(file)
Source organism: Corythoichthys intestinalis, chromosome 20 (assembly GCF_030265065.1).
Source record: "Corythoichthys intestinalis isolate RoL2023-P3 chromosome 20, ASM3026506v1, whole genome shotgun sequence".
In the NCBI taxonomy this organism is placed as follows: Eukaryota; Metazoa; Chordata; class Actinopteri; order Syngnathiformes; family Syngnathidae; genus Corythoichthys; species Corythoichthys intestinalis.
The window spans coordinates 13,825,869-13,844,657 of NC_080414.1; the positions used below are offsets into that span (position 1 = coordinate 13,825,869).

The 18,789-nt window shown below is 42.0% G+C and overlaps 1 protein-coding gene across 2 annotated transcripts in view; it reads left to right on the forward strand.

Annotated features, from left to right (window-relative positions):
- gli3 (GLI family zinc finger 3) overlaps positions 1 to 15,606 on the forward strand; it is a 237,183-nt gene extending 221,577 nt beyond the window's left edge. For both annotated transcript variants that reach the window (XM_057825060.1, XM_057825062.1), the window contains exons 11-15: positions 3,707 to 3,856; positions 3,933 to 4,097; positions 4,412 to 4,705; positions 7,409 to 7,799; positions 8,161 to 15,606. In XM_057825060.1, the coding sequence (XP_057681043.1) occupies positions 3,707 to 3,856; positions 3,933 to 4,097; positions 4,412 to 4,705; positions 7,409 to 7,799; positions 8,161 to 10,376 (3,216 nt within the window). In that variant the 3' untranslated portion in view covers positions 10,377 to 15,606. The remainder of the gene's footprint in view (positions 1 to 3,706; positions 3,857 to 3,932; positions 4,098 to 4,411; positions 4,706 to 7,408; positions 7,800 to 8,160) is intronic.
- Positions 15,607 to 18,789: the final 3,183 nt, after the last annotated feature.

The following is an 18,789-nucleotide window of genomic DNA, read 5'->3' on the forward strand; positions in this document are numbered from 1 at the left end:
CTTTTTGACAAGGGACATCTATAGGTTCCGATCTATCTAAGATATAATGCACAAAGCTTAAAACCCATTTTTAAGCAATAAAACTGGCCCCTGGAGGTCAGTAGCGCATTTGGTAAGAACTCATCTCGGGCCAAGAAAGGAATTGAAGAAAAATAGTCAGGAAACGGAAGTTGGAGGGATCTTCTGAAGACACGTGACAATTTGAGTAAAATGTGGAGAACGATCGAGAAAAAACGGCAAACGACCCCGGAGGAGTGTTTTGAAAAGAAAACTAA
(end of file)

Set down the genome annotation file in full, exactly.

Source organism: Corythoichthys intestinalis, chromosome 20 (assembly GCF_030265065.1).
Source record: "Corythoichthys intestinalis isolate RoL2023-P3 chromosome 20, ASM3026506v1, whole genome shotgun sequence".
In the NCBI taxonomy this organism is placed as follows: Eukaryota; Metazoa; Chordata; class Actinopteri; order Syngnathiformes; family Syngnathidae; genus Corythoichthys; species Corythoichthys intestinalis.
The window spans coordinates 13,825,869-13,844,657 of NC_080414.1; the positions used below are offsets into that span (position 1 = coordinate 13,825,869).

The 18,789-nt window shown below is 42.0% G+C and overlaps 1 protein-coding gene across 2 annotated transcripts in view; it reads left to right on the forward strand.

Annotated features, from left to right (window-relative positions):
- gli3 (GLI family zinc finger 3) overlaps positions 1 to 15,606 on the forward strand; it is a 237,183-nt gene extending 221,577 nt beyond the window's left edge. For both annotated transcript variants that reach the window (XM_057825060.1, XM_057825062.1), the window contains exons 11-15: positions 3,707 to 3,856; positions 3,933 to 4,097; positions 4,412 to 4,705; positions 7,409 to 7,799; positions 8,161 to 15,606. In XM_057825060.1, the coding sequence (XP_057681043.1) occupies positions 3,707 to 3,856; positions 3,933 to 4,097; positions 4,412 to 4,705; positions 7,409 to 7,799; positions 8,161 to 10,376 (3,216 nt within the window). In that variant the 3' untranslated portion in view covers positions 10,377 to 15,606. The remainder of the gene's footprint in view (positions 1 to 3,706; positions 3,857 to 3,932; positions 4,098 to 4,411; positions 4,706 to 7,408; positions 7,800 to 8,160) is intronic.
- Positions 15,607 to 18,789: the final 3,183 nt, after the last annotated feature.

The following is an 18,789-nucleotide window of genomic DNA, read 5'->3' on the forward strand; positions in this document are numbered from 1 at the left end:
CTTTTTGACAAGGGACATCTATAGGTTCCGATCTATCTAAGATATAATGCACAAAGCTTAAAACCCATTTTTAAGCAATAAAACTGGCCCCTGGAGGTCAGTAGCGCATTTGGTAAGAACTCATCTCGGGCCAAGAAAGGAATTGAAGAAAAATAGTCAGGAAACGGAAGTTGGAGGGATCTTCTGAAGACACGTGACAATTTGAGTAAAATGTGGAGAACGATCGAGAAAAAACGGCAAACGACCCCGGAGGAGTGTTTTGAAAAGAAAACTAA